(4)

We use the given symbol probabilities to weigh the attention maps so as to focus on symbols present in the image as shown below:

(5)

We consider co-attention with only two hops to avoid overfitting. We obtain the final features for visual and symbol modalities by fusing the attended vectors at different iterations using an addition operation i.e. . Similar to Kiros et al. [12], we first linearly project and then use cosine similarity to compute similarity between and the ad statements . In order to learn the model parameters, we use a max-margin based ranking loss which enforces the matching score of an image-symbol pair to be higher with its true sentences and vice-versa. We define loss for a training sample pair with ground-truth ad messages as:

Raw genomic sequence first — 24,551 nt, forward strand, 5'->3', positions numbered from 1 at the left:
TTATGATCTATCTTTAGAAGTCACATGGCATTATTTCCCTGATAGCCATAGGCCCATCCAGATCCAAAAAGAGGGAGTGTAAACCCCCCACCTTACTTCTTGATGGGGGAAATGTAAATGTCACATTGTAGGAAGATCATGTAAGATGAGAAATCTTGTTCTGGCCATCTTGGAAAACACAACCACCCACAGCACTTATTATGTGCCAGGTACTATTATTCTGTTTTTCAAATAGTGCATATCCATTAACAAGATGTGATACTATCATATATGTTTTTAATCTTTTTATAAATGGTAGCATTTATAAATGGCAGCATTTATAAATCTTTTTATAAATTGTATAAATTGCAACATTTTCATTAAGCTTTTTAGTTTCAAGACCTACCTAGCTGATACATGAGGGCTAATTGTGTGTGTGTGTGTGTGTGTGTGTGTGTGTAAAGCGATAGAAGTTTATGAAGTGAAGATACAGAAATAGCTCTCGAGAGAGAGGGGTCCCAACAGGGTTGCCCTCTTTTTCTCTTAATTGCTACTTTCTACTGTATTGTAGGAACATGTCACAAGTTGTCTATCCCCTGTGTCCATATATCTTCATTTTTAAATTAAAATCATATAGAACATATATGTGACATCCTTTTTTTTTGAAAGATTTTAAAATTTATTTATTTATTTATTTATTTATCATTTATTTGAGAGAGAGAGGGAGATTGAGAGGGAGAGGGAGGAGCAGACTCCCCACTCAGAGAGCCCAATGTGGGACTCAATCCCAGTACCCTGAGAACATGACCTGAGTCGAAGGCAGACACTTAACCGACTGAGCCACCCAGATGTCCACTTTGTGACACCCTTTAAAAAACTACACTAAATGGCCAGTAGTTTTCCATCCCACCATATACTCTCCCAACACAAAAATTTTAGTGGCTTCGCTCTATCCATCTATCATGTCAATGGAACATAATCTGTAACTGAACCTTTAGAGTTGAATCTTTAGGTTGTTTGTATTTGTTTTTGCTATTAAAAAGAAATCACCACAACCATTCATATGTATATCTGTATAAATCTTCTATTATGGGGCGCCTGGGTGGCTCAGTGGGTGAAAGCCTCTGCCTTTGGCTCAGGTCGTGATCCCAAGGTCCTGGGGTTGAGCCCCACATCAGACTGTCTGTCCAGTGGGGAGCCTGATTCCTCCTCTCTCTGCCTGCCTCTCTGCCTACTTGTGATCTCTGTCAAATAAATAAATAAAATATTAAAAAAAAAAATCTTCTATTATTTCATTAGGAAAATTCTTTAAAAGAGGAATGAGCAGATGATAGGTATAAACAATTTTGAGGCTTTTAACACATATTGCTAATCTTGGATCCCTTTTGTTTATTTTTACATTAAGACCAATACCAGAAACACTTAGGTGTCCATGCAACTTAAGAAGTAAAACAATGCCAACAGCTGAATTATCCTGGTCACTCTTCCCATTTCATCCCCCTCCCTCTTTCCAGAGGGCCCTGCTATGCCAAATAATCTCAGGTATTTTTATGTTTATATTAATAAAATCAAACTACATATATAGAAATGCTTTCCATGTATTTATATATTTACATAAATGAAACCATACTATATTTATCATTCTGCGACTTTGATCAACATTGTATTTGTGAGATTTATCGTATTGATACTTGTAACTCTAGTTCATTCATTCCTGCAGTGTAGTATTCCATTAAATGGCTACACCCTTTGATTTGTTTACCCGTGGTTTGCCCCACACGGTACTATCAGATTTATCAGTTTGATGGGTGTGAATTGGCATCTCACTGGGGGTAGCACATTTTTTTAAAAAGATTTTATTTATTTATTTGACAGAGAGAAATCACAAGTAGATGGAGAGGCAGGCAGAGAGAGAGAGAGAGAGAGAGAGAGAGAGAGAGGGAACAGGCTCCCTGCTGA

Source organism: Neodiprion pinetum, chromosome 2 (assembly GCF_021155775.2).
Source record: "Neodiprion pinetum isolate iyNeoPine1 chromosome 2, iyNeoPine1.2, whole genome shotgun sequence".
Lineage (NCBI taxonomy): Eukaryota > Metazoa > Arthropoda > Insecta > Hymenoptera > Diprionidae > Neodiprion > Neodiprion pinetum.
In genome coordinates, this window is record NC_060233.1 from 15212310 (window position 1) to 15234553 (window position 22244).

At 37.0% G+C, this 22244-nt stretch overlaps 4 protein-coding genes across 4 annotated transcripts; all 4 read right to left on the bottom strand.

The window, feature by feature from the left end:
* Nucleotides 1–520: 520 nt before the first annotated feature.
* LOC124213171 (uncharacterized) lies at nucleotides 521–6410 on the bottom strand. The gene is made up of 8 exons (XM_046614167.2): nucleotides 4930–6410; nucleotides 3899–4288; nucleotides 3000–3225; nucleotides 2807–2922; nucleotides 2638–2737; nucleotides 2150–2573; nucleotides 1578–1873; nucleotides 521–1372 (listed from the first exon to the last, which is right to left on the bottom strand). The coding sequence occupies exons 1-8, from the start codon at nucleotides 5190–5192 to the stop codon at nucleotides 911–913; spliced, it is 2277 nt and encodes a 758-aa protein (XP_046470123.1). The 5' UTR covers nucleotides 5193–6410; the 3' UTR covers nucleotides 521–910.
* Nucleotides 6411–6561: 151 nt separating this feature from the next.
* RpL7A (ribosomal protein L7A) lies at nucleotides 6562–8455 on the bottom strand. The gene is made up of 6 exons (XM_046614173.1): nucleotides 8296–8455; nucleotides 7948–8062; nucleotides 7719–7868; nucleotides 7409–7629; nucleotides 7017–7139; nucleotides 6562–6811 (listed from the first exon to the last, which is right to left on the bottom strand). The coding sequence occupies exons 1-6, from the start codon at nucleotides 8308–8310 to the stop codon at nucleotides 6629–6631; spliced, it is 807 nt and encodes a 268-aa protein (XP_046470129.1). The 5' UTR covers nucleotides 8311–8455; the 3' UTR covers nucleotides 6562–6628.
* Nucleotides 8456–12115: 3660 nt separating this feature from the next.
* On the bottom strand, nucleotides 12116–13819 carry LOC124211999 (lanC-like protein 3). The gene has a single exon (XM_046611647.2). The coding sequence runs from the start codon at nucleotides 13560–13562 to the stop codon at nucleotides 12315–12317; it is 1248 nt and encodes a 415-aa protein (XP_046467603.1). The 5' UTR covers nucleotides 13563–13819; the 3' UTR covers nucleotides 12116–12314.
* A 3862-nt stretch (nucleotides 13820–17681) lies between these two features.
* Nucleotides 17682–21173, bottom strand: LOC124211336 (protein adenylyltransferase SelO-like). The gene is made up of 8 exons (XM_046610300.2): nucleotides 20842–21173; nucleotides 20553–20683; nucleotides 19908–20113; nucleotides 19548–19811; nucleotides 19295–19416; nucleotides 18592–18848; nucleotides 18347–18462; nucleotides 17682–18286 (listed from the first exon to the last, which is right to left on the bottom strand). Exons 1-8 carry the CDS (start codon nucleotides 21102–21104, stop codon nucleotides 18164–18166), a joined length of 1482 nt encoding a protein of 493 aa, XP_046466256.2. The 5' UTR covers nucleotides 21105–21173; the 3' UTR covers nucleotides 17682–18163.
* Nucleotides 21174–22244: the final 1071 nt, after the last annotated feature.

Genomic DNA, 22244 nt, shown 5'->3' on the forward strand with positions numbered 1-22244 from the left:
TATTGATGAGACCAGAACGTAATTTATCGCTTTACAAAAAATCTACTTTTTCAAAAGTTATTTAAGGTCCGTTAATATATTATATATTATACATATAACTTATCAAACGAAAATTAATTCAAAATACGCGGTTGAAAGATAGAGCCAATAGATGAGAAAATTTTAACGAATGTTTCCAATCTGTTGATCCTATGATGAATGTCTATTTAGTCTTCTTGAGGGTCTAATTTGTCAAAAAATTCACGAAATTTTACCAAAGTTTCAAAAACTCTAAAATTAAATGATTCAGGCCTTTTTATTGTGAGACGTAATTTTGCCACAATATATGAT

(6)

3 Experiments

Dataset: Following Ye et al. [24], we evaluate the task of visual ad understanding by matching ad images to their corresponding human generated sentences on the Ads dataset [9]. We follow the data splits and experimental protocol used by Ye et al. [24] and rank 50 statements (3 related and 47 unrelated from the same topic). Since the proposed model explores the possibility of including additional knowledge, we evaluate our approach on a subset of the ADs dataset which have at least one symbol annotation that belongs to one of the clusters as in [9]. Different from Ye et al., we make no distinction between the public service announcements (PSAs) and product ads and combine them during evaluation. During evaluation, we rank the statements for each image based on their similarity score and report mean of the top rank of the ground-truth statements for images (mean rank metric). Our dataset consists of images partitioned into cross-validation splits- provided by [24].